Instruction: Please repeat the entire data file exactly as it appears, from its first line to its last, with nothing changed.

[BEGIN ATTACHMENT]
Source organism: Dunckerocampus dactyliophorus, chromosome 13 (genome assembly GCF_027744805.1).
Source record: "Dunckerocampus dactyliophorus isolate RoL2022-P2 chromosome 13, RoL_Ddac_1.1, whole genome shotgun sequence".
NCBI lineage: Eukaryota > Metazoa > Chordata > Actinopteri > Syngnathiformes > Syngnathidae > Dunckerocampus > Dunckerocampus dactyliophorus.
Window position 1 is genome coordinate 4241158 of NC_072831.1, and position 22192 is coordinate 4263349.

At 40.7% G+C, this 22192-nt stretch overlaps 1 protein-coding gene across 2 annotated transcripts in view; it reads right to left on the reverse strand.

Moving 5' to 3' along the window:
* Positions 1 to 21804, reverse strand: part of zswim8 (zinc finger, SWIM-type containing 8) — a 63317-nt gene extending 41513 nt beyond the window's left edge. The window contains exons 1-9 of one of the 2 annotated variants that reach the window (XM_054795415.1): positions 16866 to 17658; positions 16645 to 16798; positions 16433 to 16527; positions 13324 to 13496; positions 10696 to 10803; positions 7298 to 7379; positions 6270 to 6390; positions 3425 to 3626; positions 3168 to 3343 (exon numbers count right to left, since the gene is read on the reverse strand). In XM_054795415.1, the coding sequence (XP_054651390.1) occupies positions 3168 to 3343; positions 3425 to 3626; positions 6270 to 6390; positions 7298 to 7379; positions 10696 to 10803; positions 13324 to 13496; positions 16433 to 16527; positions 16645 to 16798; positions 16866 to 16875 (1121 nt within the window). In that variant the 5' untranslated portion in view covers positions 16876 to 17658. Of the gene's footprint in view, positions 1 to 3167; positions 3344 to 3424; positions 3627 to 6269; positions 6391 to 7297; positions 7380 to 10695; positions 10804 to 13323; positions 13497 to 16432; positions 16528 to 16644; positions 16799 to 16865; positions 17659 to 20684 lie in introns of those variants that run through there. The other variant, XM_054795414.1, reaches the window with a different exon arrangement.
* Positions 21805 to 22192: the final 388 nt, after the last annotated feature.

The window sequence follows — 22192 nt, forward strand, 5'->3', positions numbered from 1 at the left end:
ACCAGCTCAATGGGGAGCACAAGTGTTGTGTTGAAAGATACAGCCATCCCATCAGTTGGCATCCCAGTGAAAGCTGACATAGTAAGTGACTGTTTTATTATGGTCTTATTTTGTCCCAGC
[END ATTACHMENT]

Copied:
Source organism: Dunckerocampus dactyliophorus, chromosome 13 (genome assembly GCF_027744805.1).
Source record: "Dunckerocampus dactyliophorus isolate RoL2022-P2 chromosome 13, RoL_Ddac_1.1, whole genome shotgun sequence".
NCBI lineage: Eukaryota > Metazoa > Chordata > Actinopteri > Syngnathiformes > Syngnathidae > Dunckerocampus > Dunckerocampus dactyliophorus.
Window position 1 is genome coordinate 4241158 of NC_072831.1, and position 22192 is coordinate 4263349.

At 40.7% G+C, this 22192-nt stretch overlaps 1 protein-coding gene across 2 annotated transcripts in view; it reads right to left on the reverse strand.

Moving 5' to 3' along the window:
* Positions 1 to 21804, reverse strand: part of zswim8 (zinc finger, SWIM-type containing 8) — a 63317-nt gene extending 41513 nt beyond the window's left edge. The window contains exons 1-9 of one of the 2 annotated variants that reach the window (XM_054795415.1): positions 16866 to 17658; positions 16645 to 16798; positions 16433 to 16527; positions 13324 to 13496; positions 10696 to 10803; positions 7298 to 7379; positions 6270 to 6390; positions 3425 to 3626; positions 3168 to 3343 (exon numbers count right to left, since the gene is read on the reverse strand). In XM_054795415.1, the coding sequence (XP_054651390.1) occupies positions 3168 to 3343; positions 3425 to 3626; positions 6270 to 6390; positions 7298 to 7379; positions 10696 to 10803; positions 13324 to 13496; positions 16433 to 16527; positions 16645 to 16798; positions 16866 to 16875 (1121 nt within the window). In that variant the 5' untranslated portion in view covers positions 16876 to 17658. Of the gene's footprint in view, positions 1 to 3167; positions 3344 to 3424; positions 3627 to 6269; positions 6391 to 7297; positions 7380 to 10695; positions 10804 to 13323; positions 13497 to 16432; positions 16528 to 16644; positions 16799 to 16865; positions 17659 to 20684 lie in introns of those variants that run through there. The other variant, XM_054795414.1, reaches the window with a different exon arrangement.
* Positions 21805 to 22192: the final 388 nt, after the last annotated feature.

The window sequence follows — 22192 nt, forward strand, 5'->3', positions numbered from 1 at the left end:
ACCAGCTCAATGGGGAGCACAAGTGTTGTGTTGAAAGATACAGCCATCCCATCAGTTGGCATCCCAGTGAAAGCTGACATAGTAAGTGACTGTTTTATTATGGTCTTATTTTGTCCCAGC